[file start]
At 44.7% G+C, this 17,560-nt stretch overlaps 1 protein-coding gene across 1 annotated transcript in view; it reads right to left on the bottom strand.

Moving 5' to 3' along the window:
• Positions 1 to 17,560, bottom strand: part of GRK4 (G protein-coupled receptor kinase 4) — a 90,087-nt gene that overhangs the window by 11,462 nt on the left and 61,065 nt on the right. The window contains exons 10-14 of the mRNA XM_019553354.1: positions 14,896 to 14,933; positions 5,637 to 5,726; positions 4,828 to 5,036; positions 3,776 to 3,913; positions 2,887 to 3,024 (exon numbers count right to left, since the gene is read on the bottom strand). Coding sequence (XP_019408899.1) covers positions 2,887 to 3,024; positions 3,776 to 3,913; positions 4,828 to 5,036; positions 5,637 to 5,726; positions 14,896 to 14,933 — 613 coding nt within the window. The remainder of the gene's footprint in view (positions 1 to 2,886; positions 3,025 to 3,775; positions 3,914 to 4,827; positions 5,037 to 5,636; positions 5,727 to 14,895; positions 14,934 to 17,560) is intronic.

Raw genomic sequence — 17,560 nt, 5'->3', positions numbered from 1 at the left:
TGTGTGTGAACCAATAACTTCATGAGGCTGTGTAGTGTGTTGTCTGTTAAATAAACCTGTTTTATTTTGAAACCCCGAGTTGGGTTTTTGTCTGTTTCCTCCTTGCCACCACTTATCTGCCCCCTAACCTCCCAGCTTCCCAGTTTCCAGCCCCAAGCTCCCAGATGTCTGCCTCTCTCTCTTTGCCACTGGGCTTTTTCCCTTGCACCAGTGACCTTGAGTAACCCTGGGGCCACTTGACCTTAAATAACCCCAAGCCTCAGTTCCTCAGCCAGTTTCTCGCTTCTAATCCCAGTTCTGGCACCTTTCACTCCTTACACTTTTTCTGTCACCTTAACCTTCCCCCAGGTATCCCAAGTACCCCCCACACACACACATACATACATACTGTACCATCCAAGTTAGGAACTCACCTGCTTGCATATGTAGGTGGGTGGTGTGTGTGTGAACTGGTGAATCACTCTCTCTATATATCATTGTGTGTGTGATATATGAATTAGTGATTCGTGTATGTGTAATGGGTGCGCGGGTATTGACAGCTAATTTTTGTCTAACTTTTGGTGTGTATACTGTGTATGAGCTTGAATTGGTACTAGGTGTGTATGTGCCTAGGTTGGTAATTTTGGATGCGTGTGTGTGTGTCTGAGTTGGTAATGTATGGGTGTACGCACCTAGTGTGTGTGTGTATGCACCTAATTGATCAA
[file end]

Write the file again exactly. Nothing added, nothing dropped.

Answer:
At 44.7% G+C, this 17,560-nt stretch overlaps 1 protein-coding gene across 1 annotated transcript in view; it reads right to left on the bottom strand.

Moving 5' to 3' along the window:
• Positions 1 to 17,560, bottom strand: part of GRK4 (G protein-coupled receptor kinase 4) — a 90,087-nt gene that overhangs the window by 11,462 nt on the left and 61,065 nt on the right. The window contains exons 10-14 of the mRNA XM_019553354.1: positions 14,896 to 14,933; positions 5,637 to 5,726; positions 4,828 to 5,036; positions 3,776 to 3,913; positions 2,887 to 3,024 (exon numbers count right to left, since the gene is read on the bottom strand). Coding sequence (XP_019408899.1) covers positions 2,887 to 3,024; positions 3,776 to 3,913; positions 4,828 to 5,036; positions 5,637 to 5,726; positions 14,896 to 14,933 — 613 coding nt within the window. The remainder of the gene's footprint in view (positions 1 to 2,886; positions 3,025 to 3,775; positions 3,914 to 4,827; positions 5,037 to 5,636; positions 5,727 to 14,895; positions 14,934 to 17,560) is intronic.

Raw genomic sequence — 17,560 nt, 5'->3', positions numbered from 1 at the left:
TGTGTGTGAACCAATAACTTCATGAGGCTGTGTAGTGTGTTGTCTGTTAAATAAACCTGTTTTATTTTGAAACCCCGAGTTGGGTTTTTGTCTGTTTCCTCCTTGCCACCACTTATCTGCCCCCTAACCTCCCAGCTTCCCAGTTTCCAGCCCCAAGCTCCCAGATGTCTGCCTCTCTCTCTTTGCCACTGGGCTTTTTCCCTTGCACCAGTGACCTTGAGTAACCCTGGGGCCACTTGACCTTAAATAACCCCAAGCCTCAGTTCCTCAGCCAGTTTCTCGCTTCTAATCCCAGTTCTGGCACCTTTCACTCCTTACACTTTTTCTGTCACCTTAACCTTCCCCCAGGTATCCCAAGTACCCCCCACACACACACATACATACATACTGTACCATCCAAGTTAGGAACTCACCTGCTTGCATATGTAGGTGGGTGGTGTGTGTGTGAACTGGTGAATCACTCTCTCTATATATCATTGTGTGTGTGATATATGAATTAGTGATTCGTGTATGTGTAATGGGTGCGCGGGTATTGACAGCTAATTTTTGTCTAACTTTTGGTGTGTATACTGTGTATGAGCTTGAATTGGTACTAGGTGTGTATGTGCCTAGGTTGGTAATTTTGGATGCGTGTGTGTGTGTCTGAGTTGGTAATGTATGGGTGTACGCACCTAGTGTGTGTGTGTATGCACCTAATTGATCAA